Thanks for the info on the shortcuts.

Im really not sure what was causing my mega man x2 issue. It was only happening on a specific system which drove me mad. I have since formatted and reinstalled windows and fresh drivers system needed it anyway. Can no longer produce that problem.

I currently am not using concatenate roms. But I have the proper verified by crc files in the firmware folder.


Been playing with this emulator alot since discovering it. No issues. On my media center I run the accuracy core however I tried the other 2 modes as well.

I am really really liking bsnes-mcfly thank you for this.


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PostPosted: Fri Jun 15, 2018 7:26 am 
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To address No-Intro's concerns: Are there any licensed Super NES ROMs that aren't a power of two bytes in size, 3/4 of a power of two, or 5/8 of a power of two? As far as I'm aware, these are the only sizes for which the internal header checksum algorithm is well defined.


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PostPosted: Fri Jun 15, 2018 7:43 am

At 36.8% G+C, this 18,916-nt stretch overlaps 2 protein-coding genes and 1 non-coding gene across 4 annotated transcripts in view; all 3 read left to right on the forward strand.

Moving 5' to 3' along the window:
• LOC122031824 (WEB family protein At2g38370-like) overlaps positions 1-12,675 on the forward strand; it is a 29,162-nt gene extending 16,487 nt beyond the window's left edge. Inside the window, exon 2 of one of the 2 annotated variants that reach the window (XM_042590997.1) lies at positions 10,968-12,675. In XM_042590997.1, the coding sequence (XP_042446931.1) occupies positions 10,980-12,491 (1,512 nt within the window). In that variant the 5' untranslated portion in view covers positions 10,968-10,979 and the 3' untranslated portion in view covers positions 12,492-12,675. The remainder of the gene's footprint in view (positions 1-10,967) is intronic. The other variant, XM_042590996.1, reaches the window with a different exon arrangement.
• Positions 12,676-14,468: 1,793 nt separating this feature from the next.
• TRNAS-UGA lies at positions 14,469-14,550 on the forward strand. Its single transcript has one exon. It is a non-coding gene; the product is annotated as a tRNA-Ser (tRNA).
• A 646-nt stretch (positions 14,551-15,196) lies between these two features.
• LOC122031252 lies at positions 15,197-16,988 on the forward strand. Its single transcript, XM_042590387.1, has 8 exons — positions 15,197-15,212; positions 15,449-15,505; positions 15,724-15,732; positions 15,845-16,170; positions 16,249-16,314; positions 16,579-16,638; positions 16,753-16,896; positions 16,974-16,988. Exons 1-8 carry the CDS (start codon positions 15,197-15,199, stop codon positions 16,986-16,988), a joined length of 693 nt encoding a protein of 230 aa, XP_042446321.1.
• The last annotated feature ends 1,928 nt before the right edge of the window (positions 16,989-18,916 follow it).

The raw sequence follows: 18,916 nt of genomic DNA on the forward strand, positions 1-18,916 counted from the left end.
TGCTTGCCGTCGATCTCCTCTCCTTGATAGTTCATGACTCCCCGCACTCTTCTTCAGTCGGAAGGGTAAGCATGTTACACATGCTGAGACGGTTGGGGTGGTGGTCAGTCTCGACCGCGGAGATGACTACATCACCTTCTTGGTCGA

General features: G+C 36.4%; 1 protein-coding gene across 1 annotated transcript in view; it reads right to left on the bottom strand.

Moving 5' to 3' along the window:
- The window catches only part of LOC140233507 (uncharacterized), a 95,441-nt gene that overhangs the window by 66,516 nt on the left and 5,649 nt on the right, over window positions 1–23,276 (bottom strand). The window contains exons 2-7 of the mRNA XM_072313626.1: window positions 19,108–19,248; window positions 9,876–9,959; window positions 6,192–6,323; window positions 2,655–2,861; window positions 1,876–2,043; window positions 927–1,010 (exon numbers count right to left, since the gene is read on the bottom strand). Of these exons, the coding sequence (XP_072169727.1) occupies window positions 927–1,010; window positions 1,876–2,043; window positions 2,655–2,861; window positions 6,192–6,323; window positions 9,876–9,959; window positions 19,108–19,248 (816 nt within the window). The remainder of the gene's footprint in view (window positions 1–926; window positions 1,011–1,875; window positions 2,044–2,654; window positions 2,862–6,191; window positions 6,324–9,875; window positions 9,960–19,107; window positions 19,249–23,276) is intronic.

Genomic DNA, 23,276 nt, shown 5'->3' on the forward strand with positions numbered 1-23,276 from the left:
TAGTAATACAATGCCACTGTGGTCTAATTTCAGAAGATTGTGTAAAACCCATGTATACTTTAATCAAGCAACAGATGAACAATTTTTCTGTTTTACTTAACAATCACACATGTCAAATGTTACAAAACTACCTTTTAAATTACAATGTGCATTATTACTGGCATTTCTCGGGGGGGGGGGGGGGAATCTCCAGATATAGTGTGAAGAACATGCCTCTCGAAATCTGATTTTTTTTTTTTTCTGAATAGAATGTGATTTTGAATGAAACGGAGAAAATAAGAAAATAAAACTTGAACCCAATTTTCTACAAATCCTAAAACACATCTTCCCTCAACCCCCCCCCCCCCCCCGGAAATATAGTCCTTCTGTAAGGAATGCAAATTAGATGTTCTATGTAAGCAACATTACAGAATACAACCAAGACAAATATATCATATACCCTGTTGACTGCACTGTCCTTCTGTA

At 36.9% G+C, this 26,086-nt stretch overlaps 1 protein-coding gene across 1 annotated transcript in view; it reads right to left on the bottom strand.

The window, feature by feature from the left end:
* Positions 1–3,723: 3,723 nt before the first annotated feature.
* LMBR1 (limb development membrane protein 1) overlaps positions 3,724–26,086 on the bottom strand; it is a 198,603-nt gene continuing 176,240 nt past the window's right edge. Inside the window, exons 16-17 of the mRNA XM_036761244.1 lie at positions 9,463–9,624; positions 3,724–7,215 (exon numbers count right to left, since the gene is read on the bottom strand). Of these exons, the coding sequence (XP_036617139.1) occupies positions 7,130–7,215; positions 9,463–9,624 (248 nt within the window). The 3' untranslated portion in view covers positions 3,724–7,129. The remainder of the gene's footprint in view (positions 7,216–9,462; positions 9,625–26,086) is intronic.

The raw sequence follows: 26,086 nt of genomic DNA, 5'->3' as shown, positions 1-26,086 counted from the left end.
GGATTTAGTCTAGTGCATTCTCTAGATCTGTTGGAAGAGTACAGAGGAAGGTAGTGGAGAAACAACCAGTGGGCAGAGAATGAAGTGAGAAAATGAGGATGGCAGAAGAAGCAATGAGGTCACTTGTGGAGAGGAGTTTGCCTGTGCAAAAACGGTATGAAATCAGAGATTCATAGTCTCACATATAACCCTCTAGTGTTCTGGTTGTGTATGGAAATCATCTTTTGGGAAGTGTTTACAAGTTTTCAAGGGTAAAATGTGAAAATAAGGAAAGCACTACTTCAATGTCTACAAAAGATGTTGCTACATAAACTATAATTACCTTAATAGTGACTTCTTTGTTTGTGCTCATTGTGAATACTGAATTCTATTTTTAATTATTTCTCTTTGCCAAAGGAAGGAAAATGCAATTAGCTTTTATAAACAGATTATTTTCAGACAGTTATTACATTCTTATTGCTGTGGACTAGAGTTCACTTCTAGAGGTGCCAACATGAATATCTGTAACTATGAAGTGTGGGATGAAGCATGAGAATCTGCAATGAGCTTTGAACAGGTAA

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I don't think any licensed SNES games not matching those sizes exist.

The most common firmware (DSP1) is 8192 bytes long, the largest firmware (ST018) is 163,840 bytes long, the smallest firmware (Super Game Boy boot ROM) is 256 bytes long, and the second-smallest firmware (Cx4) is 3072 bytes long. No firmware is exactly the same size as the copier header (512 bytes). All the same, I think it would be best to not consider a ROM that has both a copier header and a coprocessor firmware to be valid. It is best to treat them as mutually exclusive, and if a ROM has both a copier header and a coprocessor firmware, the emulator should reject it.

I will note that, for byuu's preservation database, byuu will check the last 256 kilobytes (2 megabits) of a ROM and chop off the last 128 kilobytes (1 megabit) if they match the preceding 128 kilobytes exactly. Spectre, for example, is 1 megabyte long, but it can be truncated to 896 kilobytes and then mirrored back to 1 megabyte to produce exactly the same ROM. It is the 896-kilobyte version that byuu catalogues. He does this in order to guard against cartridges that, for example, store 4 megabytes when only 3 megabytes are needed. Spectre has no coprocessor, and certainly none with firmware. I don't think any of the firmware games fit this criterion though.

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PostPosted: Fri Jun 15, 2018 12:47 pm 
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hex_usr wrote:
*Important note: 8:7 is the pixel aspect ratio of the SNES, or the ratio of a single pixel's width to its height.
Vaguely off-topic: Do you handle PAL PAR also?


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PostPosted: Fri Jun 15, 2018 5:38 pm